Mice are so sensitive we have to restrict the moment speed of the cursor.

Its not as important in keyboards and game controllers.

For Keyboards the most important thing is key rollover, high end ps/2 and USB keyboards have N-Key rollover, where their is no limit on how many key press combinations that could be recorded.

Not entirely true, there are USB keyboards with 1000 hz polling rates and N-Key roll over now.
Some PC motherboards don’t even support a ps/2 keyboard any more. There is even USB keyboards with a dedicated BIOS mode for mother boards that don’t support typical USB keyboards in start up/post/BIOS settings menu


#7

Never said there weren’t.

That’s why I said:


#8

Cool. I just wanted it to be clear to other readers on whats going on


#9

Fair enough.


#10

You can overclock USB ports? How would it help anything?


#11

I don’t know, but I’m sure it’s the standard 125Hz.

I still have my old PS/2-supported CPU here, but would have to spend a little to make it usable again. Nevertheless, I used to play on a PS/2 keyboard when this CPU was my current one and, unfortunately, the complicated DMs I mentioned - and others alike - weren’t any easier to pull off.


#12

Interesting to know people still keep Callus for testing purposes. hehehe
I’ve entered emulation in the Kawaks era (miss the great news of SvC being available and playing it for the first time) and never played on Callus, but now I’ll even download it to see how it is.

According to Google, both Ducky Shine 4 and 5 have a polling rate of 1000Hz.

Good to know this about PPP/KKK, but the biggest problem resides in the complicated DM motions I mentioned and others alike, such as some of the Fatal Fury 2/Special ones. Can you test them, please?

I live in Brazil, where, unfortunately, professional sticks like that tend to be cost prohibitive (as of today, 1 USD = 3,62 BRL).
Also, I’ve never been good with sticks as I am with keyboards (I was happy when the owner of a local gaming store and arcade said I could use a keyboard in the championships held there). I’d be very happy if I could have a keyboard that would make my game even better.
Since mechanical keyboards (gaming or not) tend to be cost prohibitive here as well, I was thinking about buying the hybrid Cougar 450K, which I saw for 328 BRL in a brazilian webstore and, according to my research, was well reviewed.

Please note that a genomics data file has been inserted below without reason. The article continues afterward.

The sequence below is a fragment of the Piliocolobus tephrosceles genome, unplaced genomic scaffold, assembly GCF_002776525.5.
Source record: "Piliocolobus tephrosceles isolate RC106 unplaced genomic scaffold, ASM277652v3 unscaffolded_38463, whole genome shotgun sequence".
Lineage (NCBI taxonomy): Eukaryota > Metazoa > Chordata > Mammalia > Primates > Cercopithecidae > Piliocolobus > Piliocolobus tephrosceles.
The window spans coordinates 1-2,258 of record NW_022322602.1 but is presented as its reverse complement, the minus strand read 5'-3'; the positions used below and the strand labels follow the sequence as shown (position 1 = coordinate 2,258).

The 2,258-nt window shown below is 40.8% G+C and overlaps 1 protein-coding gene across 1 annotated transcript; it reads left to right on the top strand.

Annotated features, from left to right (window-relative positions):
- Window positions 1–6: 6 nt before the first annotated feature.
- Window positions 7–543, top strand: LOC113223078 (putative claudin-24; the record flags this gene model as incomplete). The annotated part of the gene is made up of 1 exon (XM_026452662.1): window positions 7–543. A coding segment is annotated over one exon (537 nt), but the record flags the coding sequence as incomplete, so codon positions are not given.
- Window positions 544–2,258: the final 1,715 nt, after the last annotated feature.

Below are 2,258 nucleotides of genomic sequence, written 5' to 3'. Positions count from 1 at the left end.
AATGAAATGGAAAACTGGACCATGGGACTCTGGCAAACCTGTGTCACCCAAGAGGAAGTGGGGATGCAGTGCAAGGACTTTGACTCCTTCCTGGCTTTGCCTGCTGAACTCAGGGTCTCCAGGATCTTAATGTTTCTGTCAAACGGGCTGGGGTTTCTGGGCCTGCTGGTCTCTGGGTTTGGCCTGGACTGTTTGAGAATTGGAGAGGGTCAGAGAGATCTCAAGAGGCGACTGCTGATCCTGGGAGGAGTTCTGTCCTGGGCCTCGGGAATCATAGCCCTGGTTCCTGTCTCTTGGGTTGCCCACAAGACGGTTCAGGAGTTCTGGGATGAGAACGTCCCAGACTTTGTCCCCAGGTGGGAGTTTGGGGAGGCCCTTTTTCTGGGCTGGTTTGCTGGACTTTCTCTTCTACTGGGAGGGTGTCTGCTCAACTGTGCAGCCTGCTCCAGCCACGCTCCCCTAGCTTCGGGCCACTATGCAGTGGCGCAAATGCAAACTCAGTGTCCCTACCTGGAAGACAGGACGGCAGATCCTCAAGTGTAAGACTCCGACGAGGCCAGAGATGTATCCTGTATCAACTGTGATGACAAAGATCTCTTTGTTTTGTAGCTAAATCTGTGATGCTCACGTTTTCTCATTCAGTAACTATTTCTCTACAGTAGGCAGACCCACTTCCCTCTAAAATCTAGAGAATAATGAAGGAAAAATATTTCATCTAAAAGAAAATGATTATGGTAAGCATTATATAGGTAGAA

Nevertheless, I’d like a lot to test these professional sticks, especially the Sanwa ones. The owner of the aforementioned store says he has plans to change the machines to Sanwa, but I don’t think he’s going to do it anytime soon.
I’m very curious to try a hitbox, too, despite them having the Up direction being located in the thumb position. I simulated it recently by assigning Up to the spacebar (with the other directions remaining as ASD) and it definitely didn’t fit my playing style.


#13

It isn’t overclocking. Polling rate is not the Clock speed. Despite the actual speed of the port, the polling rate is how often your USB device is “scheduled” to report it’s status to the CPU.

USB polling is only with Human Interface devices, and only really matters with using a USB Mouse (and not keyboards). The topic is nonexistent with older serial computer mouses.
Older serial connectors like the PS/2 port or even the serial DB9 port operates at a 112.5 Kbps bit rate and work just fine but the faster data rates of the USB port Polling can become an issue.
USB 1.0 runs at 1.5Mbps (slow) or 12Mbps (fast). USB 2.0 can handle 480Mbps, and 3.0 can reach 5 Gbps. None of that matters when it comes to the polling rate.

USB polling is how often a USB interface polls (or reports to) with the PC. Polling is measured in hertz, or how often per second. A Typical 480 Mbps USB 2.0 port can still have it’s mouse operate at an 125 hz polling rate.
A PS/2 (or even the older AT port) Keyboard does not have a Polling rate, it operates on a interrupt process. Polling devices have to “wait there turn to give a report, even if there nothing to report”.